Bitcoin and Silicon Valley¶
This weekend I attended the Bitcoin Job Fair in Sunnyvale, CA. There I had the pleasure of meeting Balaji Srinivasan in person, and he was kind enough to let me take a picture with him.
If you don’t know who he is, I strongly recommend that you watch his talk titled Silicon Valley’s Ultimate Exit. I have been a big fan ever since I saw that talk. One of the observations that Srinivasan makes is about how Silicon Valley technologies are already disrupting major centers of power in the United States, and replacing what until now used to be brick and mortar entities that relied primarily on paper to transmit and store information (appropriately referred to as the Paper Belt), with digital entities based on the internet that have small to no presence in the physical world.
There is hardly an industry that has not been affected by Silicon Valley now. The entertainment industry which until recently derived its profits mostly from the middle men that distributed content from producers to consumers has been transformed by technologies like iTunes and BitTorrent that can serve the same function at close to zero cost. The education industry is being disrupted right now by companies like Khan Academy or Coursera which exist solely on the internet and require no costly physical campus. But the example that was most interesting to me, to which there was only a brief reference in that talk from 2013, was Bitcoin.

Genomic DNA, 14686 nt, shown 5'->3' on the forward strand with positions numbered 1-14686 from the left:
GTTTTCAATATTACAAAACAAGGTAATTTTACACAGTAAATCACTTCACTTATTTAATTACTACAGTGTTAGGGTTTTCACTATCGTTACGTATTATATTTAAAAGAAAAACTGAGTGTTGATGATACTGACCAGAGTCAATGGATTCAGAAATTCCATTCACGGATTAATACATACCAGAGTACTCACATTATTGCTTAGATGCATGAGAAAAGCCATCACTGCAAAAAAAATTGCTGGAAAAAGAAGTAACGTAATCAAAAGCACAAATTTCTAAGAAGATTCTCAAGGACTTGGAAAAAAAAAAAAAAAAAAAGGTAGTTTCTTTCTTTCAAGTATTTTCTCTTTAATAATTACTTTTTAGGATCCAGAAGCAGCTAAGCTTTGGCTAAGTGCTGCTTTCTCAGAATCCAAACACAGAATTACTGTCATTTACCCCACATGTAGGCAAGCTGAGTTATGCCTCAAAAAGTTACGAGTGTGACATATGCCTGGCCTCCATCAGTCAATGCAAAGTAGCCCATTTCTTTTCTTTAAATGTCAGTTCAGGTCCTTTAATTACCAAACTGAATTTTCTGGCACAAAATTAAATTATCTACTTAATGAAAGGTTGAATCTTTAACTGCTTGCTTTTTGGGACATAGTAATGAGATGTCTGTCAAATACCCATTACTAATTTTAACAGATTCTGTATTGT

Fast forward to 2015, and it is quite exciting to see that Srinivasan has now turned his attention fully onto Bitcoin. His presentation during the fair was entirely focused on the cryptocurrency. One of the more striking facts mentioned was about how Bitcoin is now bigger than Google itself by several significant metrics. In terms of energy consumption, the Bitcoin mining network already draws in more energy than all of Google’s datacenters combined. In terms of computational power, Bitcoin has surpassed Google’s server farms too. While in terms of market capitalization, Bitcoin still trails Google by several orders of magnitude, one has to wonder how long it will be before Google is left behind in that category too by what just a few years ago used to be an obscure open source project, dismissed by most as a toy currency. Given its meteoric rise, one can only wonder where Bitcoin will be in the coming years.